Republican Assemblyman Sam Fiocchi (R-1) has only spent a little over a year toiling under the gold dome here in Trenton, but he’ll likely face a real test before the clock runs out on his second.
Fiocchi, a former freeholder in his home Cumberland County, is up for re-election this year in South Jersey’s first legislative district. It’s a battleground likely to turn out to be one of the most competitive in 2015 electoral politics, as it neighbors LD1 and encompasses a sliver of Atlantic County, both ground zero for the state’s ailing gambling mecca.
“My focus has been doing my job in the assembly, learning what I have to do and moving up,” Fiocchi told PolitickerNJ following his hearing with the Senate Human Services committee today, referring to his first year in the legislature.
Republican leaders in South Jersey note the two districts will be competitive, and at least one candidate in the party has already stepped up to challenge the Democratic incumbent in LD2, where Assemblymen Chris Brown (R-2) and Vince Mazzeo (D-2) have been going head to head over the search for solutions to Atlantic City’s economic woes. Atlantic County Freeholder Will Pauls announced his bid to join the ticket with Brown late last year and, with establishment support and strong labor ties, could very well be the candidate Republicans tap to pick off Mazzeo.
In his own district, Fiocchi said the party has yet to select a running mate, but Republicans also think they see a potential pickup in the seat currently occupied by Democratic incumbent Assemblyman Bob Andrzejczak (D-2).
“In the near future we’ll be talking with chairman and discussing what our plans are and our possible running mates,” said Fiocchi. “But the focus has really been doing my job here, doing my job in the Assembly.”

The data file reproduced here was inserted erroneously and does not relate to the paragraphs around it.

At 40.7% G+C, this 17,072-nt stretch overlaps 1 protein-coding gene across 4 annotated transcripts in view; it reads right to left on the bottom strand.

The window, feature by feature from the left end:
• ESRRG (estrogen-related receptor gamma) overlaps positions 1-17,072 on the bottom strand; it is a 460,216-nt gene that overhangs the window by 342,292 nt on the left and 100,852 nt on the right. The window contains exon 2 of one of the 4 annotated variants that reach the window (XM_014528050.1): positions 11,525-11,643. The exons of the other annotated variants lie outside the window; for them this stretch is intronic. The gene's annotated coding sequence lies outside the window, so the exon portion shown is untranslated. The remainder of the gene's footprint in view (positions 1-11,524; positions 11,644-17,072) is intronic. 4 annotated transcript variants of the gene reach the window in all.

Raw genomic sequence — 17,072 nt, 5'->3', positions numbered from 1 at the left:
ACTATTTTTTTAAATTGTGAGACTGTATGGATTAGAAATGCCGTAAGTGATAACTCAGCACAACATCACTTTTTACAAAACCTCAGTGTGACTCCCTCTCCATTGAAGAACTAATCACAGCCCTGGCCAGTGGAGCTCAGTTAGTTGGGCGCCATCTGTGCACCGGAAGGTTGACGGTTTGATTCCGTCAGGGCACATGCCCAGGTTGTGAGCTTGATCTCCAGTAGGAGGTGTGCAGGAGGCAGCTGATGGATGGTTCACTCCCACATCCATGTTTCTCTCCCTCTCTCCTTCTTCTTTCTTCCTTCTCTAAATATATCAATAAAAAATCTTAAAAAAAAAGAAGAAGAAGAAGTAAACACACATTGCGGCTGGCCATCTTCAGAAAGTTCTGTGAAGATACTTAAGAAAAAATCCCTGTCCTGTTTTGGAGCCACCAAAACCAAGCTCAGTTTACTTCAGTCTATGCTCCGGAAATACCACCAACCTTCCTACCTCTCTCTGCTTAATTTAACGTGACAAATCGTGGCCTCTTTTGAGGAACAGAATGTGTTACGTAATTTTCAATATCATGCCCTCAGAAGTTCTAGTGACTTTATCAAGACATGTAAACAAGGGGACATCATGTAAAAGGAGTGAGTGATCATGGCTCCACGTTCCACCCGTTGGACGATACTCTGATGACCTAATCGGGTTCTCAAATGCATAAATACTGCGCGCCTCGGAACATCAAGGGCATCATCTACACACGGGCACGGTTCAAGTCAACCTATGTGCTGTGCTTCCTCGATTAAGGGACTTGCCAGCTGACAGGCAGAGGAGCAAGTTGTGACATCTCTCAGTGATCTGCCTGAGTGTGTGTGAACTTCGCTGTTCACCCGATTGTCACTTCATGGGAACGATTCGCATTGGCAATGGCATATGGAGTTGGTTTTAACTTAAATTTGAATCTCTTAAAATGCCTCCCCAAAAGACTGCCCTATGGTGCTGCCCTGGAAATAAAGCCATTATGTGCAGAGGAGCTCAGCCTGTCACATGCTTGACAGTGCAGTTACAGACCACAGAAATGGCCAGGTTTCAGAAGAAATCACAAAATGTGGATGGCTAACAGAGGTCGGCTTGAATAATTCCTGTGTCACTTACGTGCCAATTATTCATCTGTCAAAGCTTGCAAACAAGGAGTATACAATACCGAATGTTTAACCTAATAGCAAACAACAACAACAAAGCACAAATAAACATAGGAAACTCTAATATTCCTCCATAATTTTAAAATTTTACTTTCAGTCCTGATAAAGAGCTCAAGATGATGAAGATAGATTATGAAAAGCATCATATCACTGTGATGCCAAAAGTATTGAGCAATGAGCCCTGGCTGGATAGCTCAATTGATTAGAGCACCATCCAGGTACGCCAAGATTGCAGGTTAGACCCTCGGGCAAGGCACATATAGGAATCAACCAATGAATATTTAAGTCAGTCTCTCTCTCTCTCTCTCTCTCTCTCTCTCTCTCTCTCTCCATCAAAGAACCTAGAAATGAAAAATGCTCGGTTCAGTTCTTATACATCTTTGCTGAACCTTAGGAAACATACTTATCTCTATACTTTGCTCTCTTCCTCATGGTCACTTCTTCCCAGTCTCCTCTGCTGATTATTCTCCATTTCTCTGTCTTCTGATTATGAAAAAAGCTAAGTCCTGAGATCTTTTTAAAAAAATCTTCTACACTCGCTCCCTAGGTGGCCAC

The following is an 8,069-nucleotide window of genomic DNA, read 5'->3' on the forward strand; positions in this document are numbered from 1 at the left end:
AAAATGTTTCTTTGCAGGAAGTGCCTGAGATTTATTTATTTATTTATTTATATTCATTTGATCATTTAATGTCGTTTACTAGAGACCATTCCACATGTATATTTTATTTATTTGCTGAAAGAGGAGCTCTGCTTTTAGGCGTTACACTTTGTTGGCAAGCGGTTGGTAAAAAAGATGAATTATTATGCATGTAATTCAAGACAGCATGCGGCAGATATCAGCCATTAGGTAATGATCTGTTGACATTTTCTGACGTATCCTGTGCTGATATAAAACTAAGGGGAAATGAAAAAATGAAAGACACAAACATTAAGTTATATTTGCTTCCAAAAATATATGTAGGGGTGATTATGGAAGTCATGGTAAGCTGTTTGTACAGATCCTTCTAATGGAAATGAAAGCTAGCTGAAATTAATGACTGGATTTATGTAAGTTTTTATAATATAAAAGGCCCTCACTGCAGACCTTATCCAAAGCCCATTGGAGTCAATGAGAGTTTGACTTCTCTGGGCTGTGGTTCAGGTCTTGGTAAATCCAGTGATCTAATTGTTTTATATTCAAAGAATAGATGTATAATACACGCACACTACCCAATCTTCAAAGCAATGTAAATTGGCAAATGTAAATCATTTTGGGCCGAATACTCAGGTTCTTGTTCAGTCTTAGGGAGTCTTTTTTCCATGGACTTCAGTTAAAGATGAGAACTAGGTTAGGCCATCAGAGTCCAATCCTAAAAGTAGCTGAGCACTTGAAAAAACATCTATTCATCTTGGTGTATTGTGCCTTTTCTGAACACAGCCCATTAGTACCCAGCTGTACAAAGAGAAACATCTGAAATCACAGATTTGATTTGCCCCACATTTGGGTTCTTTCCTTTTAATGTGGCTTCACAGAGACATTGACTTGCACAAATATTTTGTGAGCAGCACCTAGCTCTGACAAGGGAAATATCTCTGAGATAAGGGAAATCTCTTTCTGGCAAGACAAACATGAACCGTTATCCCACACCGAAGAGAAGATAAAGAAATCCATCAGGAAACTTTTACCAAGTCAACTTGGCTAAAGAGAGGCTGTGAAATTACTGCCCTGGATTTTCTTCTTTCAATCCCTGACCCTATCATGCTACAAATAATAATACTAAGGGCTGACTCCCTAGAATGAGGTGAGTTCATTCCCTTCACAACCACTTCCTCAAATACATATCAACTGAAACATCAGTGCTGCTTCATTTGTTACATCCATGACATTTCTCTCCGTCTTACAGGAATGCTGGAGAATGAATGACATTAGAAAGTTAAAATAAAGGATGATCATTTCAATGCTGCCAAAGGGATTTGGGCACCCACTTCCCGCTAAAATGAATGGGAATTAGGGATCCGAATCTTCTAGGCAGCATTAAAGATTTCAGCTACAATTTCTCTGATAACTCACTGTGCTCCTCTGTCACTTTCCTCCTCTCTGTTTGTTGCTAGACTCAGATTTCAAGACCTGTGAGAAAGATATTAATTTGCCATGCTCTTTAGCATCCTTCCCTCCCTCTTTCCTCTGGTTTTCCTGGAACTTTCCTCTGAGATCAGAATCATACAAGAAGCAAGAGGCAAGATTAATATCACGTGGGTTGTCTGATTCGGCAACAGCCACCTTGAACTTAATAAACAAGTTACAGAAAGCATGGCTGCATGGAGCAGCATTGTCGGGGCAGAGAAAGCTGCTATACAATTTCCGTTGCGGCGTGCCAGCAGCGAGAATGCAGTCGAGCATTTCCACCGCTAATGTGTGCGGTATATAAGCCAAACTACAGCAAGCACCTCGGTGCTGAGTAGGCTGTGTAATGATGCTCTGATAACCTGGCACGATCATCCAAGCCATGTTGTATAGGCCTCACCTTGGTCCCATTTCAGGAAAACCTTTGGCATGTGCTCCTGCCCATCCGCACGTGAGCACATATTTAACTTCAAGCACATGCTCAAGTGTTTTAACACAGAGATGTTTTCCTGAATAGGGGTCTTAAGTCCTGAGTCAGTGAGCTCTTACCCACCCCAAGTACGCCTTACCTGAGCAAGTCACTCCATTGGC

Fiocchi said much of Republicans’ focus down there has been on aiding Brown, who’s fought with Democrats in recent months over legislative efforts aimed at economic relief for Atlantic City. Brown has stood against the casino closures that have wracked the city, as well as Democrat-endorsed proposals to expand gaming to other parts of the state.
“Assemblyman Brown has been on the forefront of trying to address a lot of these problems in Atlantic City, so mostly what we’re talking about is how I can help his district with making a better Atlantic City, revitalization and all that,” Fiocchi said.
Brown’s most recent clash with Democrats on the issue came during deliberations late last year to pass a bills package that would give tax breaks to cash-strapped A.C. casinos, but as a consequence raise taxes on other municipalities throughout the county. Brown’s own plan nixed the casino tax breaks in favor providing county-wide taxpayer relief, arguing it was more fair.
“I wasn’t in favor of those bills,” Fiocchi said of the Democrat-sponsored PILOT package. “I didn’t think they were well thought out, and they rushed it through committee, and it didn’t make it through the Senate. I think that pretty much tells you that they weren’t comprehensive.”
Republican leaders in South Jersey have said the process for selecting Fiocchi’s running mate will begin later this spring, and that they plan to “vigorously defend” Fiocchi’s own seat against any Democratic challenges.